What Remains of Me by Alison Gaylin | February 23
A psychological thriller set in Hollywood – I’m already so there. On the hottest night of the year in June of 1980, Kelly Michelle Lund murders an Oscar-nominated director at a party at his home. At only 17, the world wants to know why she did it, what could possibly be her motive. She refused to say a word and spent the next 25 years in prison. Five years after she’s released her movie legend father is brutally murdered at his home – shot in the head just like the director all those years ago. In the spotlight once more, Kelly discovers some unexpected allies who believe she’s innocent…of both murders.
This one reminds me of Elizabeth Little’s Dear Daughter, a novel I loooved! Both feature socialite/celebrity daughters locked away for crimes they might not have committed.
Hanging Mary by Susan Higginbotham | March 1
You know how I love the Civil War. The instant I came across this book I knew it was one I would be reading! Mrs. Surratt’s boarding house became infamous as the meeting place for those linked to Lincoln’s assassination and she was eventually arrested on co-conspiracy charges and hanged (the very first time the US executed a woman.)
I love biographical fiction, especially when it tells a side of a story lost to history. This really could go either way, though. Higginbotham is a historical fiction powerhouse although her novels seem to focus more on medieval England. I’d like to believe she would do this story justice unlike other novels I’ve read that take the fiction part VERY seriously. (Mrs. Poe, for example, practically turned Poe into a sex god!)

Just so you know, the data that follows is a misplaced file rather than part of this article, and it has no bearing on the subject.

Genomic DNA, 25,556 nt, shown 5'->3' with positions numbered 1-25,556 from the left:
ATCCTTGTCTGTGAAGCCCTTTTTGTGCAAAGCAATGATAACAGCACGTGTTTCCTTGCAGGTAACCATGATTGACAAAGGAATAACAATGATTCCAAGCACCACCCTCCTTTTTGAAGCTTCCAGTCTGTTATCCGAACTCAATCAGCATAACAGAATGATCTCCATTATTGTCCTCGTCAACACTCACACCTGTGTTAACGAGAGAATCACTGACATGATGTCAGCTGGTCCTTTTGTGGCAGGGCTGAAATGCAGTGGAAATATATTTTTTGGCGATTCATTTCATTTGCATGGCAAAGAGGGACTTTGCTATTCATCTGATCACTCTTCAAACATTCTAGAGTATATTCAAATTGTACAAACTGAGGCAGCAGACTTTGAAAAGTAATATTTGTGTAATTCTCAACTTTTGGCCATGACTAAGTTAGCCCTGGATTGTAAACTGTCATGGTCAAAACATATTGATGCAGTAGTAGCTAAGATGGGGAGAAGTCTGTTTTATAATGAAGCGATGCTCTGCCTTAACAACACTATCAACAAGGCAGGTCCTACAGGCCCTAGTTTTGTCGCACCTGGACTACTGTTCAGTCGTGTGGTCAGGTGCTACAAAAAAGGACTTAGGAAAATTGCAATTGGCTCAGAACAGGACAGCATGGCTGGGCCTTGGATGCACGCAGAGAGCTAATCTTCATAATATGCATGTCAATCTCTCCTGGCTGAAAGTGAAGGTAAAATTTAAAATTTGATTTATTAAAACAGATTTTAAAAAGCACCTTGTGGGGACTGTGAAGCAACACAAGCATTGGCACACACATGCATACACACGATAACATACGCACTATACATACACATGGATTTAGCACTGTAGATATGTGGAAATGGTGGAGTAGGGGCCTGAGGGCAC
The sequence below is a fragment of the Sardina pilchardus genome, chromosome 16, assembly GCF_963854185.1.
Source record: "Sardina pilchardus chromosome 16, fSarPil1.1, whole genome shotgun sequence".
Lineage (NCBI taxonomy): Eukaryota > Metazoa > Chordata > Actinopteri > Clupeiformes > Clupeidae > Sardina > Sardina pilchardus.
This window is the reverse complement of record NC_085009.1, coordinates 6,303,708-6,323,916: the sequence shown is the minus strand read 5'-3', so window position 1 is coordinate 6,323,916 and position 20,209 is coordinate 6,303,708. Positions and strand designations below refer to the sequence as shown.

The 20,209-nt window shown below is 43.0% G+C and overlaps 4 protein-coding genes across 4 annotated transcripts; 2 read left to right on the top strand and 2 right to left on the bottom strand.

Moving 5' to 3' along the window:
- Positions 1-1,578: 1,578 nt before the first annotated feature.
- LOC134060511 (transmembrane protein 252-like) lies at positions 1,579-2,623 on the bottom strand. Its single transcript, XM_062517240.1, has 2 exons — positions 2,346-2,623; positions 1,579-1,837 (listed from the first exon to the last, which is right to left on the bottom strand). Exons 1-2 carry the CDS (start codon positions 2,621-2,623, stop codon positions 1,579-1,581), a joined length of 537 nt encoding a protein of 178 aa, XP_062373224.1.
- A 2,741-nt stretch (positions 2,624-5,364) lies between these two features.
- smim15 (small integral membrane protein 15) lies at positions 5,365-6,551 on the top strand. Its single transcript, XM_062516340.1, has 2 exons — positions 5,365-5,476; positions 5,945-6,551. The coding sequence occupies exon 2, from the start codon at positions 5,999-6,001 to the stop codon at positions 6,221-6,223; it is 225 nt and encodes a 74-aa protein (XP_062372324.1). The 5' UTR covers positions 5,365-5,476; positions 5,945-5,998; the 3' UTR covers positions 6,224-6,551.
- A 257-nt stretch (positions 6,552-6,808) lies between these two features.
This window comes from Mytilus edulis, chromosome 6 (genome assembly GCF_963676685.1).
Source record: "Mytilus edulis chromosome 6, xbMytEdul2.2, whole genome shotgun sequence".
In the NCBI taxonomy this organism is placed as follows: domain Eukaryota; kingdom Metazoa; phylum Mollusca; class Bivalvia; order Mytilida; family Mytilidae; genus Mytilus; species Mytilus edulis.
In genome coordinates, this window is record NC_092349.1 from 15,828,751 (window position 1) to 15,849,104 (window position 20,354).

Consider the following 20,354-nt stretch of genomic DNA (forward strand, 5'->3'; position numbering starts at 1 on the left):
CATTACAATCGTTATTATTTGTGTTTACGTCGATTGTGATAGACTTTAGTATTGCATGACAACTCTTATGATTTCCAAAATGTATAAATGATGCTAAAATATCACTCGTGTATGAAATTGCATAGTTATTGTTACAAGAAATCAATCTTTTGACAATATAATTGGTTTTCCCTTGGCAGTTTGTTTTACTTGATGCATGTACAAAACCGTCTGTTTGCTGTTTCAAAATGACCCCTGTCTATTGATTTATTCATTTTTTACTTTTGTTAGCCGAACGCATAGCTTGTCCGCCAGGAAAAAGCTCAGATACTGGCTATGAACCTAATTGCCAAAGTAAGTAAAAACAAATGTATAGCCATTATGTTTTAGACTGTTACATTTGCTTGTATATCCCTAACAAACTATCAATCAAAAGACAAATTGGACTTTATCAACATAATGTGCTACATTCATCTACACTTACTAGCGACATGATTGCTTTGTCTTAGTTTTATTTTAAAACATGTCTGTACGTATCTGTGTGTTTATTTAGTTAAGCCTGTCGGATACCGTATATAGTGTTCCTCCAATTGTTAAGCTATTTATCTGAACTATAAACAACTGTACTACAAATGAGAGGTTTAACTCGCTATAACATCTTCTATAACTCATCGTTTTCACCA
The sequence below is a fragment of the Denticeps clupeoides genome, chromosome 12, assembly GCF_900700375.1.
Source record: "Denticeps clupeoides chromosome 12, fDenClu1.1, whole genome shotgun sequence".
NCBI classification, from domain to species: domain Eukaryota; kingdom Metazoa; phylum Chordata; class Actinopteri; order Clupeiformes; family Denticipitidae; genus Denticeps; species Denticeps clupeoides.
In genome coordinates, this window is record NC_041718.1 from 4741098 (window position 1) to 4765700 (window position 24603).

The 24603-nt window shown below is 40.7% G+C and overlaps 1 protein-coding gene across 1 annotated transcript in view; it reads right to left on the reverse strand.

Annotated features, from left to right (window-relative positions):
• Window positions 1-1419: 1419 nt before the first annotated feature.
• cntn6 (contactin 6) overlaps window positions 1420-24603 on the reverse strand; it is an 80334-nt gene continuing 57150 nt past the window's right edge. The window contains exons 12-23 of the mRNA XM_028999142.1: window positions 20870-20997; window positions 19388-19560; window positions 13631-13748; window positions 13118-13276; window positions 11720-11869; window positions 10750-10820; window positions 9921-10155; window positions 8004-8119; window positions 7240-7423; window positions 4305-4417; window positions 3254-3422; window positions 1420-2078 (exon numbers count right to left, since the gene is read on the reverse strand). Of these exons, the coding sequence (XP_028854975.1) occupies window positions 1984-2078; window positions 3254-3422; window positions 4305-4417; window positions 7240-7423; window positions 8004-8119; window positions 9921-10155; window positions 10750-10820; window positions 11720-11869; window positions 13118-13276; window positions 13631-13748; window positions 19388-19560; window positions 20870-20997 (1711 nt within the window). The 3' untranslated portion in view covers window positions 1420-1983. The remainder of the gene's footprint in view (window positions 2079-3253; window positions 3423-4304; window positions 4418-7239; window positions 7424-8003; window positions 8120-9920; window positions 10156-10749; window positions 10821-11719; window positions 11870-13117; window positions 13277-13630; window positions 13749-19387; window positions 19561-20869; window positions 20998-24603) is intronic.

The Steep and Thorny Way by Cat Winters | March 8
A retelling of Hamlet! I was never big on Shakespeare in high school, but I do love retellings, so count me in! Also, it’s Cat Winters.
1920s Oregon. A girl with a White mother and an African-American father. A few years previously, Hanalee’s father was killed by a drunk-driver and now that man is out of jail…and claiming he’s innocent. The man who really killed her father? The doctor who treated him – the doctor who is Hanalee’s new stepfather. Let’s be real, Shakespeare was cray and I imagine this retelling will be just as wild! (I’ve already got a hold on this one at my library!)
Jane Steele by Lyndsay Faye | March 22
This is my exception: I recently received an amazing swag package for this one and I’m so ridiculously excited! It was perfect timing too, since I was in the middle of another of Faye’s books when this arrived.
Jane Steele is a Jane Eyre reimagining but with murder. Ohhh yes. How could I possibly say no after that amazing tagline, “Reader, I murdered him.” Yeah, try walking away from that one! Gothicy and gritty and oh so bloody, I have nothing but the highest of expectations for this one and I have a feeling Lyndsay Faye will surpass them brilliantly!
The Midnight Watch by David Dyer | April 5
The Midnight Watch is the only novel here written by a man. Last year I took a look at my reading stats and was pleasantly surprised by what I discovered: the majority of the novels I read in 2015 were written by women. Since then I’ve been hyper-aware of authors when browsing shelves or accepting review copies. (as of today I’ve read 21 books this year and only 5 were written by men.)